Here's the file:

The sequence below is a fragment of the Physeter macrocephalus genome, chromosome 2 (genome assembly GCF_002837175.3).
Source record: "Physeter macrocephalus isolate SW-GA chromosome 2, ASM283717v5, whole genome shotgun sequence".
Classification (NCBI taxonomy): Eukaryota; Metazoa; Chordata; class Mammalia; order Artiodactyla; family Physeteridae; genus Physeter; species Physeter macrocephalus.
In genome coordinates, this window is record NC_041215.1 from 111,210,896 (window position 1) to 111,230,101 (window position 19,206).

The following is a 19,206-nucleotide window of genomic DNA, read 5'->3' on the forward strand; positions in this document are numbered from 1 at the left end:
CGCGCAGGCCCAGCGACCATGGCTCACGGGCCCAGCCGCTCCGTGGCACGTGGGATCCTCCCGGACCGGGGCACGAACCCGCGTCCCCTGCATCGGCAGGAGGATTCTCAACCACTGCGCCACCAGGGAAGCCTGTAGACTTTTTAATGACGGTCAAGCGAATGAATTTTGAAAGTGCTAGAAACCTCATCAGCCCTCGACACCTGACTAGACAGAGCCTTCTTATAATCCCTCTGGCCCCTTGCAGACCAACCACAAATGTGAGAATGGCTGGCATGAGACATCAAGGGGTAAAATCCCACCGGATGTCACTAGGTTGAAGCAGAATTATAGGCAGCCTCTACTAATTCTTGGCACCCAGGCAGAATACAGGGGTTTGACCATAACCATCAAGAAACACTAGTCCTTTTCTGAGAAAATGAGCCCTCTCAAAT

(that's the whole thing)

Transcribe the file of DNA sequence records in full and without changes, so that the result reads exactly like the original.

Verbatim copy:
The sequence below is a fragment of the Physeter macrocephalus genome, chromosome 2 (genome assembly GCF_002837175.3).
Source record: "Physeter macrocephalus isolate SW-GA chromosome 2, ASM283717v5, whole genome shotgun sequence".
Classification (NCBI taxonomy): Eukaryota; Metazoa; Chordata; class Mammalia; order Artiodactyla; family Physeteridae; genus Physeter; species Physeter macrocephalus.
In genome coordinates, this window is record NC_041215.1 from 111,210,896 (window position 1) to 111,230,101 (window position 19,206).

The following is a 19,206-nucleotide window of genomic DNA, read 5'->3' on the forward strand; positions in this document are numbered from 1 at the left end:
CGCGCAGGCCCAGCGACCATGGCTCACGGGCCCAGCCGCTCCGTGGCACGTGGGATCCTCCCGGACCGGGGCACGAACCCGCGTCCCCTGCATCGGCAGGAGGATTCTCAACCACTGCGCCACCAGGGAAGCCTGTAGACTTTTTAATGACGGTCAAGCGAATGAATTTTGAAAGTGCTAGAAACCTCATCAGCCCTCGACACCTGACTAGACAGAGCCTTCTTATAATCCCTCTGGCCCCTTGCAGACCAACCACAAATGTGAGAATGGCTGGCATGAGACATCAAGGGGTAAAATCCCACCGGATGTCACTAGGTTGAAGCAGAATTATAGGCAGCCTCTACTAATTCTTGGCACCCAGGCAGAATACAGGGGTTTGACCATAACCATCAAGAAACACTAGTCCTTTTCTGAGAAAATGAGCCCTCTCAAAT